Enclosed space behavioural patterns, what’s it called, lift behaviour? The doors close on two people who only seconds before were having a friendly chat over an espresso in the hotel bar. Now they shut up shop and silence ensues when the doors close like a pair of folded arms. The will to wish the lift to rise is strong and the relief is almost tangiable when it arrives. It seems like the lift and its occupants are holding their breath and finally let it out when the doors open, when those arms unfold. It’s a unique situation; it doesn’t happen when four people are squashed into a car. Space.
Then we have train space conservation; we do, so bear with me.
Four seats and only one of them occupied, their occupant relaxed and probably reading, playing Candy Crush or possibly, Heaven forbid, writing, with a pen and paper don’t you know. A second person arrives and sits down diagonally opposite. A shuffling of feet and space, reluctantly, is conceded. This is still bearable. The first occupant continues as before; reading, Candy Crushing or maybe writing. The new arrival starts to rummage in his bag and out comes a book, a phone or maybe, just maybe, a pen and paper. Two people sitting diagonally can share the same space comfortably; they may even swap greetings – sometimes it still happens, it really does. This sense of conviviality continues, each to their own doing what they’re doing with possibly the occasional glance out the window, looking at the black and white cows in the fields. Why are all the cows black and white when seen from the window of a train? Where are the other cow colours? Is there a law that says only black and white cows can graze near railway lines?
Then the train pulls into the next station. Both occupants look up from what they’re doing, look at the seats next to them, move their bags half an inch nearer their feet and wait. They hold their breath. Time doesn’t stand still but they wish it would; they want to remain with an empty seat next to them forever. They don’t want their space encroached upon but they know it’s going to happen, it has to.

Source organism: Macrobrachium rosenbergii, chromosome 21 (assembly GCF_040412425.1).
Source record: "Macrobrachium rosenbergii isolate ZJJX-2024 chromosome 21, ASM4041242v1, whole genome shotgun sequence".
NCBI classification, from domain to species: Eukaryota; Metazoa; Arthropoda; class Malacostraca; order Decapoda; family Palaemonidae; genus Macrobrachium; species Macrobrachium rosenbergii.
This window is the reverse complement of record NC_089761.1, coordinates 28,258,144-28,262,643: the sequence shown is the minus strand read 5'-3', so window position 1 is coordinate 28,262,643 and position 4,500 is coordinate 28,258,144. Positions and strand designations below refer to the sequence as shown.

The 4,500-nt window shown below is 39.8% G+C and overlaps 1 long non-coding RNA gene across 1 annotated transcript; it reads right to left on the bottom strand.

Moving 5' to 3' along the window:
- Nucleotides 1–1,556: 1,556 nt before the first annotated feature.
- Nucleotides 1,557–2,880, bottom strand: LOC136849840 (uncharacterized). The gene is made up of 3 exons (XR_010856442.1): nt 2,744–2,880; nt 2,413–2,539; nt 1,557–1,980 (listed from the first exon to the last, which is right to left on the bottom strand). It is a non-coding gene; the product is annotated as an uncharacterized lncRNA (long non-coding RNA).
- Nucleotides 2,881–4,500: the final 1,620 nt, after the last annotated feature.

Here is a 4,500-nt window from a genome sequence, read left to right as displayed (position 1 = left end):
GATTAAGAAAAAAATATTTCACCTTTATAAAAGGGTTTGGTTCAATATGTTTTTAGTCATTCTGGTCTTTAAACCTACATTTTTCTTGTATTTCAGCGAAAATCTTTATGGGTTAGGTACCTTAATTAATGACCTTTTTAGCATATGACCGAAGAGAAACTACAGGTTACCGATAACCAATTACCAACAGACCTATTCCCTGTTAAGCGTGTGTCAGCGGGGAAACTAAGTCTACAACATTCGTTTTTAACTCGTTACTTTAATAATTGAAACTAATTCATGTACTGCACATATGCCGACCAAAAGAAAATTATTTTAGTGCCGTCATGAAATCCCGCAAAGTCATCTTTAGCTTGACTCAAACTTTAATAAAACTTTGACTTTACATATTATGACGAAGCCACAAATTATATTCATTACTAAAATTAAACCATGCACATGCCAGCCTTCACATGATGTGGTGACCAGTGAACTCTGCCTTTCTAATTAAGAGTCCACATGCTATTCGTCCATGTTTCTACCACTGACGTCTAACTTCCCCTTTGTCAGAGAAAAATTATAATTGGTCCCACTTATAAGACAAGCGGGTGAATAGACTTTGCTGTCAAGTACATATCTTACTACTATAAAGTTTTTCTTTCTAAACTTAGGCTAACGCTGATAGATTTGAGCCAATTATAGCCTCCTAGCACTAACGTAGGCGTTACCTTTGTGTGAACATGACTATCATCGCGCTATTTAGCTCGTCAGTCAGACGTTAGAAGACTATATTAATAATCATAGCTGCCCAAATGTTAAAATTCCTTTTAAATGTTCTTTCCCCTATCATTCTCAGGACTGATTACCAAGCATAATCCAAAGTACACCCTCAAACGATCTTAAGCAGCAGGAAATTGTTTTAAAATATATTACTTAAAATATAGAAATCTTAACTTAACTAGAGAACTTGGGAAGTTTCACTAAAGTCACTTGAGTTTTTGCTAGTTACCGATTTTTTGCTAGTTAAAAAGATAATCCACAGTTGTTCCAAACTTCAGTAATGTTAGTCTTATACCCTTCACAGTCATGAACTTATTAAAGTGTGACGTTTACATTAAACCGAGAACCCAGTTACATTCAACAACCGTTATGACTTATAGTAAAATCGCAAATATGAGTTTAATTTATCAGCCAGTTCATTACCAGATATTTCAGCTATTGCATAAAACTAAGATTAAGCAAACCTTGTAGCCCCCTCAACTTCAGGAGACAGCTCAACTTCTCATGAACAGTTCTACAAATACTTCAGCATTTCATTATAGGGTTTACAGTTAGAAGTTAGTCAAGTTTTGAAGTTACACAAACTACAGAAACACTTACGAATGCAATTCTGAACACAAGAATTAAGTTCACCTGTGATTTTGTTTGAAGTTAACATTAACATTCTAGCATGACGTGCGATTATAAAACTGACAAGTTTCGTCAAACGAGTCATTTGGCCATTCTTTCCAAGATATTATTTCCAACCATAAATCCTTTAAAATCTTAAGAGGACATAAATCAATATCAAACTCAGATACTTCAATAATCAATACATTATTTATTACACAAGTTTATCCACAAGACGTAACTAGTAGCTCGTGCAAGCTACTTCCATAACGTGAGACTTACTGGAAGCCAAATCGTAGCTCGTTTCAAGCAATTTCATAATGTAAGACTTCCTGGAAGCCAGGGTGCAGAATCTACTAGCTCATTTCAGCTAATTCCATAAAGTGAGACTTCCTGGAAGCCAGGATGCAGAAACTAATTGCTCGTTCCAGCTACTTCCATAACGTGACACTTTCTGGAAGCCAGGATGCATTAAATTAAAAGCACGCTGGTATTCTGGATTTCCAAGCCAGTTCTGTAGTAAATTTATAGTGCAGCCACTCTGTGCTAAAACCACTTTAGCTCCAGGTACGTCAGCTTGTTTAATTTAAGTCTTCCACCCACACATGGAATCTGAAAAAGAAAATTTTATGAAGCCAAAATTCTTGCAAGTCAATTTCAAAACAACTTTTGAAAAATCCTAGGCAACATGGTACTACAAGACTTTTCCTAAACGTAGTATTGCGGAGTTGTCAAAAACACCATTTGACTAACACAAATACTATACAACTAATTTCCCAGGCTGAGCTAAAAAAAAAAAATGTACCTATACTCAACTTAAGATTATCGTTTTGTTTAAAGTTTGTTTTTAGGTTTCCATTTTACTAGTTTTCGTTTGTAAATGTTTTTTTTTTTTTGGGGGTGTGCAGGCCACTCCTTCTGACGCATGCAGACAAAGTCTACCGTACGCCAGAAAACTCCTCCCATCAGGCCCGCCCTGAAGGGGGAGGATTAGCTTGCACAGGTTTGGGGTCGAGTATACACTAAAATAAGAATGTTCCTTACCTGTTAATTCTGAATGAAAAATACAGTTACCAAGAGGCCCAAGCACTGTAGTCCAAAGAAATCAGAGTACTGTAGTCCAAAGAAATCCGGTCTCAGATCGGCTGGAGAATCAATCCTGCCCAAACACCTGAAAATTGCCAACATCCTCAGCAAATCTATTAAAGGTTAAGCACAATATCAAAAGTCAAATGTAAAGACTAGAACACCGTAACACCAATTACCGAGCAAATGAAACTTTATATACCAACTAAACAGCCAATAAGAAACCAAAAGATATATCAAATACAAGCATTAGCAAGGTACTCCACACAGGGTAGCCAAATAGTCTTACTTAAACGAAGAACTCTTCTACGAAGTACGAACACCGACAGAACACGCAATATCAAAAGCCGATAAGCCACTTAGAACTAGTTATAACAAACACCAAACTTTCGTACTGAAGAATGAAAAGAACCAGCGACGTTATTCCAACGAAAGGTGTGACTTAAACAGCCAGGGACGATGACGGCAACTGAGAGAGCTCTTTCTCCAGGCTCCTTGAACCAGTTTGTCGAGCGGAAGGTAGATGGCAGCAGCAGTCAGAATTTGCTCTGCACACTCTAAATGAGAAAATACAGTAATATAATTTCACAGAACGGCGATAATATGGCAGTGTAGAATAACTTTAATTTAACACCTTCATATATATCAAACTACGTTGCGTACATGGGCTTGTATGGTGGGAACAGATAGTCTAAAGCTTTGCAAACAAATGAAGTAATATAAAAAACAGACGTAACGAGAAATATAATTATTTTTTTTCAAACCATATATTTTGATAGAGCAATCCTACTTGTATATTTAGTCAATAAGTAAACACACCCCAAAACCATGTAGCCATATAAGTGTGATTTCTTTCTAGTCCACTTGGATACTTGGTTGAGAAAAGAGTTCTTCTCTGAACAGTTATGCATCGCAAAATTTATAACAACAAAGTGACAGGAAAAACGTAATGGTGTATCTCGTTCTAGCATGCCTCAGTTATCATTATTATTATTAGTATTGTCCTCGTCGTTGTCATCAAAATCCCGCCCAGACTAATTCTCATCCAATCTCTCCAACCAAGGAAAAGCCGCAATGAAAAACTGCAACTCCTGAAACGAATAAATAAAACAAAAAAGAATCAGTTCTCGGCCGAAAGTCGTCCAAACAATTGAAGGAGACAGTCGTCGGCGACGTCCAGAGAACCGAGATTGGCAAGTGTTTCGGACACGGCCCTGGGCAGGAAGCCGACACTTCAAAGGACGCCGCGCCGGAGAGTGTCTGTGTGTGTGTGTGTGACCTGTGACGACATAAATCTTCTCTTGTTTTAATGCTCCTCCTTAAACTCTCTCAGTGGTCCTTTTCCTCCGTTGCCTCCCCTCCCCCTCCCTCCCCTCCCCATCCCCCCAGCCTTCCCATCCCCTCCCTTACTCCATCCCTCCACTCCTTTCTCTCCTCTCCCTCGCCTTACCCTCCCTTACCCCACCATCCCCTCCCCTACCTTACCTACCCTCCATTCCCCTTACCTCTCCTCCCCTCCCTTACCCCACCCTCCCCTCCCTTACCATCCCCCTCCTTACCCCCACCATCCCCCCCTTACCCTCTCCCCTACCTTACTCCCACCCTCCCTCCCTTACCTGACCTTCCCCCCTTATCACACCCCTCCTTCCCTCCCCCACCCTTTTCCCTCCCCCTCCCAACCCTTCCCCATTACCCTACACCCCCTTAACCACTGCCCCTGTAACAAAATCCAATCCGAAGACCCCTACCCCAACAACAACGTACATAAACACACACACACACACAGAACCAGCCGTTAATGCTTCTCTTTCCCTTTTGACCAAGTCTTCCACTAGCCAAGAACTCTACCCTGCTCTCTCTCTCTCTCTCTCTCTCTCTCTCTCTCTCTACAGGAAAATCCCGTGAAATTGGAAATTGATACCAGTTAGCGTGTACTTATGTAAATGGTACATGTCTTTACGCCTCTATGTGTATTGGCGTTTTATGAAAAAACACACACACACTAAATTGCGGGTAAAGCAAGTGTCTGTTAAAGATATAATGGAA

The doors of the train open with a swoosh and people file in, looking for a seat, any seat. It doesn’t matter next to who, they just want to sit down, to have their own place where they can sit and read a book, play the telephone or possibly write. The two original occupants frown, engage in more feet shuffling and move their bags another half an inch to see if that is enough. If not they will sigh, sometimes audibly, and rearrange their space; four seats, four people. With space dramatically reduced the original occupants will have to get used to it. The two new arrivals on the other hand are as happy as Larry. They have their seat and now they can relax, coat off and a big, happy sigh of relief and then out come the books, phones or pen and paper (all four of them? Oh come on…). They’re on holiday these newcomers, look at them! Any more relaxed and they’d put their feet up (well, if the seat opposite wasn’t occupied) and ask the ticket inspector for a pina colada. The two original occupants are most definitely NOT on Holiday. Their winter has returned; it’s darker now the light from the windows has diminished in the crowded carriage. The book has become harder to read, Candy harder to crush and the thoughts transmitted from pen to paper are harder to come by. Frowns indent foreheads and half-hidden glares stared. Goodwill to all men, except those sitting next to you.
Love thy neighbour, but only if you have the space to do so.
Posted in Blog
, Non fiction
and tagged behavioural patterns
, crowdwd train